© Stephen Gill
Distributing a self-published book can be just as challenging—albeit in a different way—and time consuming as creating the book itself. (For more on self-publishing, see our "Self-Publishing Done Right" story from the March 2011 issue of PDN.) Depending on the type of book you’ve produced, there are both online and brick-and-mortar options for selling your work.
The handful of bookstores dedicated to photography, places like Dashwood Books in New York, and Photo-Eye in Santa Fe, will consider selling self-published work if it meets certain criteria for quality and if they believe their audience will respond to it, as will certain museum bookstores and other traditional booksellers. Generally bookstores want 40 percent or more of the purchase price for a book, but some stores also offer consignment agreements with different terms.
When photographer Richard Renaldi and his partner Seth Boyd decided to found Charles Lane Press with the publication of Renaldi’s second book, Fall River Boys, they reached out to the handful of photography bookstores in the United States about carrying the book. Though Renaldi and Boyd were publishing the book themselves, they used high-quality offset printing and binding, so the book was more akin to an artist’s monograph that a traditional publisher might produce, rather than a small artist’s book.
“They were very happy to work with us,” Boyd recalls of the bookstores. But, he adds, “One doesn’t sell a huge number of books through bookstores.” Even if each retailer sells 50 or even 100 books, a self-publisher has to go through other channels to get the books out, especially if the books are printed in an edition of 1000 or more. Charles Lane Press goes to art fairs and book fairs with their books, and they sell them through their Web site. “We love it when people buy books through our Web site because then we don’t have to split [the sales with the retailer] and it helps us make more books and recoup the investment,” Boyd explains.
Boyd adds that Charles Lane Press has also been able to sell books to art libraries. “They still have budgets,” he notes.
For photographers distributing their own books, certain Web sites and blogs have cropped up that feature self-published and independent photography books; showcasing a book on those sites can lead to sales. Some of these sites include The Independent Photobook, which will feature any book that meets a certain criteria; Self Publish, Be Happy, which presents a curated list of self-published books, and also sells a selection of books; and The Indie Photobook Library, an online and physical archive of self- and independently published photography books that accepts books meeting certain criteria. The creators of SP, BH (Bruno Ceschel) and The Indie Photobook Library (Larissa Leclair) have also curated exhibitions of self-published and independent books.
The Cost vs. Time Dilemma
Shipping books to online buyers, going to book and art fairs, and approaching bookstores and getting them books is a lot of work. After distributing his first books himself, Stephen Gill, a London-based photographer who has self-published several books under his Nobody Books imprint, was able to secure distribution through Thames & Hudson in England, and through Distributed Art Publishers (D.A.P.) in the United States.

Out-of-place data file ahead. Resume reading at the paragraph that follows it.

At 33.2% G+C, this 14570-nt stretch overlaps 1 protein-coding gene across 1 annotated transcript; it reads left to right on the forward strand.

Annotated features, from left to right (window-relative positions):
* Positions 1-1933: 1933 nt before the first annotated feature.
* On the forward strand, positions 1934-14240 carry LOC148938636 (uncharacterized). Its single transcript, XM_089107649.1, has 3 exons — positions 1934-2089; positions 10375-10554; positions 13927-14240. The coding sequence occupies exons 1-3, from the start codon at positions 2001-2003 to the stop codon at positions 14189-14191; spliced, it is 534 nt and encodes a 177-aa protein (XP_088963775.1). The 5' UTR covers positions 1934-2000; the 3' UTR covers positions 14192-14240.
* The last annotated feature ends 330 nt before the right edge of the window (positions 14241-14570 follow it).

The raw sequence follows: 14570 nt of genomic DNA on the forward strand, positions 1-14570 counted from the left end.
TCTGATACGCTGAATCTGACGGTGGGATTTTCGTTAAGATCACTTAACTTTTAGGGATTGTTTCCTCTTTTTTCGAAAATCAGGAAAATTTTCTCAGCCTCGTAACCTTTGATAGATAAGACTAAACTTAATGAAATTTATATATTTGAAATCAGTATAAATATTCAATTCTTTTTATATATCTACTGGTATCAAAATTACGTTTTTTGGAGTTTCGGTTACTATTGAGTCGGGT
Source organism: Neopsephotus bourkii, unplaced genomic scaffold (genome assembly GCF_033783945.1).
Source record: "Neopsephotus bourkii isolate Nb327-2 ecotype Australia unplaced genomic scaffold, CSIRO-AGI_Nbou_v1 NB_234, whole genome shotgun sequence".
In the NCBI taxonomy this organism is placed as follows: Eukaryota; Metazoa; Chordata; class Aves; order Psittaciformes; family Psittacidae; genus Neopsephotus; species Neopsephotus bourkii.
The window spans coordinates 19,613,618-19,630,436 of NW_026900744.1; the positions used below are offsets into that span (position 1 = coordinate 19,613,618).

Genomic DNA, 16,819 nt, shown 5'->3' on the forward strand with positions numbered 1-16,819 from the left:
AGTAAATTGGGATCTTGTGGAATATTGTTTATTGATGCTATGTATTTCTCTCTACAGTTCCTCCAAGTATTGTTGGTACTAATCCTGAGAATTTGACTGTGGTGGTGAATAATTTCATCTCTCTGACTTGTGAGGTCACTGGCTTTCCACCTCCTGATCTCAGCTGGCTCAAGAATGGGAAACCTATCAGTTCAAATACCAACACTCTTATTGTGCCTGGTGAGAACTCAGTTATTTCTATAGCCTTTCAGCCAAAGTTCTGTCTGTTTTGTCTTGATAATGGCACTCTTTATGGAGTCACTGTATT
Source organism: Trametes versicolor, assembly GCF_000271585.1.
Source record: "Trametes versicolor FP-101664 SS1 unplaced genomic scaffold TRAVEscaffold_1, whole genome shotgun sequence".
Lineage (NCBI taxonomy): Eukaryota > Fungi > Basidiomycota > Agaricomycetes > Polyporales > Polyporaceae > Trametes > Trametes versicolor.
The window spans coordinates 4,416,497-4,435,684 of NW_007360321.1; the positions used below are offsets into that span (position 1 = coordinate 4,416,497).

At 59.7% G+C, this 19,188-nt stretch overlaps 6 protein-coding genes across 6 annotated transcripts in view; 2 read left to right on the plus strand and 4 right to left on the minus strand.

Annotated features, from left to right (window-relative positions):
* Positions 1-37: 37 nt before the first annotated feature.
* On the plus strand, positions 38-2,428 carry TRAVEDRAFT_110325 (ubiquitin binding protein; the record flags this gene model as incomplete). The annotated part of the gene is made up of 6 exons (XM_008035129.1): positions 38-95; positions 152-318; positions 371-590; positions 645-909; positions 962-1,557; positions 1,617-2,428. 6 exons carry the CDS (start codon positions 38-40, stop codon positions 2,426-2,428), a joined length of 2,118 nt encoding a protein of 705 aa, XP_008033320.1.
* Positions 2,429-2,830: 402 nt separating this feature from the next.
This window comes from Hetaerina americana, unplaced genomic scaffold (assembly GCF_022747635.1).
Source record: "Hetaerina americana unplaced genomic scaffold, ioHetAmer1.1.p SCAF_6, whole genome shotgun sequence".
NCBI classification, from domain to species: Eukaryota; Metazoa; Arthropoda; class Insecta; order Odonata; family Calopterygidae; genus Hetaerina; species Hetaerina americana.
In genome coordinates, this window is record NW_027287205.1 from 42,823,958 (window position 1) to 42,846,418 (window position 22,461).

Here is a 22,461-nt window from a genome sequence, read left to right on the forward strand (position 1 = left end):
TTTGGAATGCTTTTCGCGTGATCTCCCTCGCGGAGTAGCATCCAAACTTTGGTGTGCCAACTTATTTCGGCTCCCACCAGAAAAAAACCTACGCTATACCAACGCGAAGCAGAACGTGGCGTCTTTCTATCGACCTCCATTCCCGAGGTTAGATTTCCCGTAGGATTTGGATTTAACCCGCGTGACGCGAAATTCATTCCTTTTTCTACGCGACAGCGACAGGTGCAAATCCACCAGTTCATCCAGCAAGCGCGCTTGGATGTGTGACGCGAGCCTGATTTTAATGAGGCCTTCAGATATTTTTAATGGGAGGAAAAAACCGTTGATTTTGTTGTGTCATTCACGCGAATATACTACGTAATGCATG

Before approaching distributors, Gill had published two or three books himself, he says, using print sales to fund his publishing. “It was great fun,” he recalls. “We were getting calls [orders] from all over the place, me and a few friends were just surrounded by brown parcel tape and bubble wrap, and wrapping up parcels, and I thought, ‘We’re a mini Amazon.’”
Eventually, relates Gill, selling the books became “exhausting” and was “dangerously close” to interfering with his photographic work. So he decided to approach Thames & Hudson and D.A.P. about distributing his books, and they were able to reach an agreement. “Since my previous books were selling it may have given them the confidence to take on my next titles,” he says.
Contracting with a distributor can be a difficult proposition for a lot of self-publishers, however, because distributors buy the books at a discount off of the retail price, which can substantially cut into the self-publisher’s ability to earn money.
Boyd says, for instance, that he and Renaldi would have had to sell copies of Fall River Boys to a distributor for less than they paid to produce the book, eliminating their profit margins. For them it made more sense to distribute the books themselves.
Selling Print-on-Demand Books
If you are publishing your book using print-on-demand technology, selling through bookstores can be challenging. Some booksellers question the consistency and quality of the printing produced by print-on-demand services. The cost of producing a print-on-demand book is also substantial, so pricing a book so both you and the retailer can earn money is difficult to do. In evaluating whether or not to take on a self-published book, bookstores will likely ask if the digitally printed book is worth a high price to their customers, and most of the time the answer will be no.
One of the ways self-publisher Joachim Schmid distributes his self-published, print-on-demand books is through Artists’ Book Cooperative, a group of artists who showcase and sell their self-published books online. Through a process of peer evaluation, ABCoop creates what is essentially a carefully curated selection of books to sell to collectors who visit their site. Artists who want to join and sell their books through the coop submit their work, which is then evaluated by all of the members of the coop. If a majority of the artists agree, the coop will welcome the new self-publisher into their ranks. There is “no catalog of criteria,” for being accepted into the coop, says Schmid. “We look at work, and if the work convinces us then we accept [the artist].”
Related: Self-Publishing Done Right